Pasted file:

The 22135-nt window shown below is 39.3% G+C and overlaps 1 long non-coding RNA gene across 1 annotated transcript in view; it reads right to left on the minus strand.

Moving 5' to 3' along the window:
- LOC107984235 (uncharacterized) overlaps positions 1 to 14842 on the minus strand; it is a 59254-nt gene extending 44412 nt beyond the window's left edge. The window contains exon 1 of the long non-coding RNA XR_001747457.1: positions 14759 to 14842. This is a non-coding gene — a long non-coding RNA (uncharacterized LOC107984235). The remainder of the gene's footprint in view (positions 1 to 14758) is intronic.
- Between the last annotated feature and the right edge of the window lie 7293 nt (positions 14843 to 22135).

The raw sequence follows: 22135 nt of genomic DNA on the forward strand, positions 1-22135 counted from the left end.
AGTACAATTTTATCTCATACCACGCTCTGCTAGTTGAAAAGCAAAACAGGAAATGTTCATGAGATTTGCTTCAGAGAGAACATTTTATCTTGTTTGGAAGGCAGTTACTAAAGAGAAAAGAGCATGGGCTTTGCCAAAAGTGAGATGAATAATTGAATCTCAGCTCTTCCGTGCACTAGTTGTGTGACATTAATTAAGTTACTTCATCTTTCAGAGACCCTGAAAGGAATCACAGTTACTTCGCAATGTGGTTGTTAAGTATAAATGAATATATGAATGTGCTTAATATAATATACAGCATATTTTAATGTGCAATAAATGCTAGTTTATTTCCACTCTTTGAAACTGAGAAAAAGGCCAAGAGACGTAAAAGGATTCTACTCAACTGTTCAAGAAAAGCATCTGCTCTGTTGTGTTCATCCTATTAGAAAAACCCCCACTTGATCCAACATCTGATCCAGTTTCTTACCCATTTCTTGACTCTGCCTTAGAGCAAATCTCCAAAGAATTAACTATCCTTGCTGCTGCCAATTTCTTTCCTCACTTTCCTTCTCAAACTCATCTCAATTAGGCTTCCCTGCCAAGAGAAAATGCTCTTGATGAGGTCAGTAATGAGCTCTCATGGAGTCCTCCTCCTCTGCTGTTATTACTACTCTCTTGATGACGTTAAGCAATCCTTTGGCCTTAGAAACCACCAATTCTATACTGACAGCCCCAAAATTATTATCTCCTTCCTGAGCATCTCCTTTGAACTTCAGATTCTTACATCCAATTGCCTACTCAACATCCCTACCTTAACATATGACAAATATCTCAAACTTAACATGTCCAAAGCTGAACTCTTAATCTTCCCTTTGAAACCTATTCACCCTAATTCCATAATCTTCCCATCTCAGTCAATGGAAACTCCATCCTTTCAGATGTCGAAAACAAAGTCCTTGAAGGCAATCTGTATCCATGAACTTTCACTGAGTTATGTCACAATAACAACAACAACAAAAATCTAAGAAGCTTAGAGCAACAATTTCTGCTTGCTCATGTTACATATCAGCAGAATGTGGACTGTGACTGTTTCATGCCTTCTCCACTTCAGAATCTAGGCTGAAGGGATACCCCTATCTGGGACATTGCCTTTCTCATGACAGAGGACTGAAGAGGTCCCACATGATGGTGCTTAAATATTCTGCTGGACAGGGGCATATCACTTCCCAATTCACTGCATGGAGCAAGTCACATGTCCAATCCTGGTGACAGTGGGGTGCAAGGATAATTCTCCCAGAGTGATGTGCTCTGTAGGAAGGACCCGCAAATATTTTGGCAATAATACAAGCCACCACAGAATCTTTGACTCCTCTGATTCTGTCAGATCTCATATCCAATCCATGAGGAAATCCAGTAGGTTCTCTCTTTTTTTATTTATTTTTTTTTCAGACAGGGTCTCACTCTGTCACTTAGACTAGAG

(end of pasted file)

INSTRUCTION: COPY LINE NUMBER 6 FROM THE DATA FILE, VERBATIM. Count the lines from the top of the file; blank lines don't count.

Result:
AGTACAATTTTATCTCATACCACGCTCTGCTAGTTGAAAAGCAAAACAGGAAATGTTCATGAGATTTGCTTCAGAGAGAACATTTTATCTTGTTTGGAAGGCAGTTACTAAAGAGAAAAGAGCATGGGCTTTGCCAAAAGTGAGATGAATAATTGAATCTCAGCTCTTCCGTGCACTAGTTGTGTGACATTAATTAAGTTACTTCATCTTTCAGAGACCCTGAAAGGAATCACAGTTACTTCGCAATGTGGTTGTTAAGTATAAATGAATATATGAATGTGCTTAATATAATATACAGCATATTTTAATGTGCAATAAATGCTAGTTTATTTCCACTCTTTGAAACTGAGAAAAAGGCCAAGAGACGTAAAAGGATTCTACTCAACTGTTCAAGAAAAGCATCTGCTCTGTTGTGTTCATCCTATTAGAAAAACCCCCACTTGATCCAACATCTGATCCAGTTTCTTACCCATTTCTTGACTCTGCCTTAGAGCAAATCTCCAAAGAATTAACTATCCTTGCTGCTGCCAATTTCTTTCCTCACTTTCCTTCTCAAACTCATCTCAATTAGGCTTCCCTGCCAAGAGAAAATGCTCTTGATGAGGTCAGTAATGAGCTCTCATGGAGTCCTCCTCCTCTGCTGTTATTACTACTCTCTTGATGACGTTAAGCAATCCTTTGGCCTTAGAAACCACCAATTCTATACTGACAGCCCCAAAATTATTATCTCCTTCCTGAGCATCTCCTTTGAACTTCAGATTCTTACATCCAATTGCCTACTCAACATCCCTACCTTAACATATGACAAATATCTCAAACTTAACATGTCCAAAGCTGAACTCTTAATCTTCCCTTTGAAACCTATTCACCCTAATTCCATAATCTTCCCATCTCAGTCAATGGAAACTCCATCCTTTCAGATGTCGAAAACAAAGTCCTTGAAGGCAATCTGTATCCATGAACTTTCACTGAGTTATGTCACAATAACAACAACAACAAAAATCTAAGAAGCTTAGAGCAACAATTTCTGCTTGCTCATGTTACATATCAGCAGAATGTGGACTGTGACTGTTTCATGCCTTCTCCACTTCAGAATCTAGGCTGAAGGGATACCCCTATCTGGGACATTGCCTTTCTCATGACAGAGGACTGAAGAGGTCCCACATGATGGTGCTTAAATATTCTGCTGGACAGGGGCATATCACTTCCCAATTCACTGCATGGAGCAAGTCACATGTCCAATCCTGGTGACAGTGGGGTGCAAGGATAATTCTCCCAGAGTGATGTGCTCTGTAGGAAGGACCCGCAAATATTTTGGCAATAATACAAGCCACCACAGAATCTTTGACTCCTCTGATTCTGTCAGATCTCATATCCAATCCATGAGGAAATCCAGTAGGTTCTCTCTTTTTTTATTTATTTTTTTTTCAGACAGGGTCTCACTCTGTCACTTAGACTAGAG